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Original Investigation |

Comparative Outcomes of Catheter-Directed Thrombolysis Plus Anticoagulation vs Anticoagulation Alone to Treat Lower-Extremity Proximal Deep Vein Thrombosis

Riyaz Bashir, MD1; Chad J. Zack, MD2; Huaqing Zhao, PhD3; Anthony J. Comerota, MD4; Alfred A. Bove, MD1
[+] Author Affiliations
1Division of Cardiovascular Diseases, Temple University School of Medicine, Philadelphia, Pennsylvania
2Department of Medicine, Temple University School of Medicine, Philadelphia, Pennsylvania
3Department of Clinical Sciences, Temple University School of Medicine, Philadelphia, Pennsylvania
4Department of Vascular Surgery, ProMedica Toledo Hospital, Toledo, Ohio
JAMA Intern Med. 2014;174(9):1494-1501. doi:10.1001/jamainternmed.2014.3415.
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Importance  The role of catheter-directed thrombolysis (CDT) in the treatment of acute proximal deep vein thrombosis (DVT) is controversial, and the nationwide safety outcomes are unknown.

Objectives  The primary objective was to compare in-hospital outcomes of CDT plus anticoagulation with those of anticoagulation alone. The secondary objective was to evaluate the temporal trends in the utilization and outcomes of CDT in the treatment of proximal DVT.

Design, Setting, and Participants  Observational study of patients with a principal discharge diagnosis of proximal or caval DVT from 2005 to 2010 in the Nationwide Inpatient Sample (NIS) database. We compared patients treated with CDT plus anticoagulation with the patients treated with anticoagulation alone. We used propensity scores to construct 2 matched groups of 3594 patients in each group for comparative outcomes analysis.

Main Outcomes and Measures  The primary study outcome was in-hospital mortality. The secondary outcomes included bleeding complications, length of stay, and hospital charges.

Results  Among a total of 90 618 patients hospitalized for DVT (national estimate of 449 200 hospitalizations), 3649 (4.1%) underwent CDT. The CDT utilization rates increased from 2.3% in 2005 to 5.9% in 2010. Based on the propensity-matched comparison, the in-hospital mortality was not significantly different between the CDT and the anticoagulation groups (1.2% vs 0.9%) (OR, 1.40 [95% CI, 0.88-2.25]) (P = .15). The rates of blood transfusion (11.1% vs 6.5%) (OR, 1.85 [95% CI, 1.57-2.20]) (P < .001), pulmonary embolism (17.9% vs 11.4%) (OR, 1.69 [95% CI, 1.49-1.94]) (P < .001), intracranial hemorrhage (0.9% vs 0.3%) (OR, 2.72 [95% CI, 1.40-5.30]) (P = .03), and vena cava filter placement (34.8% vs 15.6%) (OR, 2.89 [95% CI, 2.58-3.23]) (P < .001) were significantly higher in the CDT group. The CDT group had longer mean (SD) length of stay (7.2 [5.8] vs 5.0 [4.7] days) (OR, 2.27 [95% CI, 1.49-1.94]) (P < .001) and higher hospital charges ($85 094 [$69 121] vs $28 164 [$42 067]) (P < .001) compared with the anticoagulation group.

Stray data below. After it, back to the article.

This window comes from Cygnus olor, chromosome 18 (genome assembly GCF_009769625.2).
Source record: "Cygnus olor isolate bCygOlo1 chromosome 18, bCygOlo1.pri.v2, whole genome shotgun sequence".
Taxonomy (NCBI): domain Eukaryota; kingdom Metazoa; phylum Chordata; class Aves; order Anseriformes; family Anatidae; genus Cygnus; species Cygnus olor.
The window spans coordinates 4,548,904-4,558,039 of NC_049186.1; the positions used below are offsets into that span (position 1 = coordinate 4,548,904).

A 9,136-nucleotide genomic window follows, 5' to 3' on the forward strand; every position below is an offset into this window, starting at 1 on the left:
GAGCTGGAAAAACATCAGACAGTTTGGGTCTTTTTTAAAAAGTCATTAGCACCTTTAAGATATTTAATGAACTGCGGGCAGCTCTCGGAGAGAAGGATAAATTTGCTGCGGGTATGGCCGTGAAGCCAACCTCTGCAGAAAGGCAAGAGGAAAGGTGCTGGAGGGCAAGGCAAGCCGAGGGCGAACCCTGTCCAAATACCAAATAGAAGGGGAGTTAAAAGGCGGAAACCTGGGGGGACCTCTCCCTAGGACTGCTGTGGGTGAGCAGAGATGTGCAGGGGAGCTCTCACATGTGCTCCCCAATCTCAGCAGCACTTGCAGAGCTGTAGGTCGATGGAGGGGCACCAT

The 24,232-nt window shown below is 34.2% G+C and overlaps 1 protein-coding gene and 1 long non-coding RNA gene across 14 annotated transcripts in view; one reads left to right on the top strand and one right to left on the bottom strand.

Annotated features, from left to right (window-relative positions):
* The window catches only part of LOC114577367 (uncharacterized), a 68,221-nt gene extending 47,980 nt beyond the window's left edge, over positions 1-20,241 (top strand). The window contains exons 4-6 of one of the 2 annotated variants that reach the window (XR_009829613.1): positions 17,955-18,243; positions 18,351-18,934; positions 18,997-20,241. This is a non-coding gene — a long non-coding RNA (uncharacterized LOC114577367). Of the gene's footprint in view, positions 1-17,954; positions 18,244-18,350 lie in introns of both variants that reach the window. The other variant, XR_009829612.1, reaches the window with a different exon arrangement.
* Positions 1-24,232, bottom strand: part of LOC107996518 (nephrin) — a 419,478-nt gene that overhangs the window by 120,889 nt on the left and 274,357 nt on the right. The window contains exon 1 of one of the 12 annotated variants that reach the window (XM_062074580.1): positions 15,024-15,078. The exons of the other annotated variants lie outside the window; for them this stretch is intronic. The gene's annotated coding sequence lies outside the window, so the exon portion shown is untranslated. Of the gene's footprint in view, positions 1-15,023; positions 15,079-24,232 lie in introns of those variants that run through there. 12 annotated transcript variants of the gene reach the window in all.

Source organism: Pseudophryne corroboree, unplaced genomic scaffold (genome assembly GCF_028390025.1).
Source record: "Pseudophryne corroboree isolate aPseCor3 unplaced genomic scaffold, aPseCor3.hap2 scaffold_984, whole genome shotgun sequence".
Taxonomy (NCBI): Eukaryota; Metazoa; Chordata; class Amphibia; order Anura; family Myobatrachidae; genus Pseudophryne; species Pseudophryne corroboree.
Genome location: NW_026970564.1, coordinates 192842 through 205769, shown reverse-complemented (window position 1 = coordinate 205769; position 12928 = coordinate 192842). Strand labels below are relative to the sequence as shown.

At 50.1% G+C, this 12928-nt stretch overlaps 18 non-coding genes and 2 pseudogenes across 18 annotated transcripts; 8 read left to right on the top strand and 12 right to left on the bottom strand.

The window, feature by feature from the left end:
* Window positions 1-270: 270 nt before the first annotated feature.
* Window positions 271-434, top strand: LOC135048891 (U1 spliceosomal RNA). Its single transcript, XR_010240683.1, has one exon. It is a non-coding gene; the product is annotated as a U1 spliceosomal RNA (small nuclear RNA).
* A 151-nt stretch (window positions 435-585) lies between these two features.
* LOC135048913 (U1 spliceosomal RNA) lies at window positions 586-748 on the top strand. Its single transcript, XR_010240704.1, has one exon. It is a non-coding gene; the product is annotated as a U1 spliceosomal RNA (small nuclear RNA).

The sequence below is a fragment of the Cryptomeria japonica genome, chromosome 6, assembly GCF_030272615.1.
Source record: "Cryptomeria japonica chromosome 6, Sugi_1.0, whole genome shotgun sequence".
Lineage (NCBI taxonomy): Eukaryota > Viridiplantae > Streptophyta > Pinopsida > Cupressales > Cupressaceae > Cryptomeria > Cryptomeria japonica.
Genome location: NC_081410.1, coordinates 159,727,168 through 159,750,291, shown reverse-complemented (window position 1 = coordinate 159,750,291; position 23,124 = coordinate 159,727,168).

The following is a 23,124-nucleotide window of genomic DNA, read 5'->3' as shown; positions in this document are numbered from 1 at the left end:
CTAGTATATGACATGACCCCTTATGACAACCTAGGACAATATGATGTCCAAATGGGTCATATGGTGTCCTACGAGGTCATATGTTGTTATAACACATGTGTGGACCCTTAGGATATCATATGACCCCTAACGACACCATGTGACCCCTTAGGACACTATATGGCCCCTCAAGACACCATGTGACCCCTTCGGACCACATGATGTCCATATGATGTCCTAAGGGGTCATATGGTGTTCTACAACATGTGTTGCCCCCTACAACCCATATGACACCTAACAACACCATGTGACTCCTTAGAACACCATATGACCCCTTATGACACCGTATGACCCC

Conclusions and Relevance  In this study, we did not find any difference in the mortality between the CDT and the anticoagulation groups, but evidence of higher adverse events was noted in the CDT group. In the context of this observational data and continued improvements in technology, a randomized trial with outcomes such as mortality and postthrombotic syndrome is needed to definitively address this comparative effectiveness.

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Figure 1.
Rates of CDT in the United States, 2005-2010

The trend of rate increase is significant (P < .001). CDT indicates catheter-directed thrombolysis.

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Figure 2.
Graphic Respresentations of Temporal Trends in the 2 Study Groups in the United States, 2005-2010

A, In-hospital mortality rates. B, IVC filter placement rates. C, Hospital lengths of stay. D, Hospital charges. CDT indicates catheter-directed thrombolysis; IVC, inferior vena cava. The dotted lines underlying each group line represent trends.

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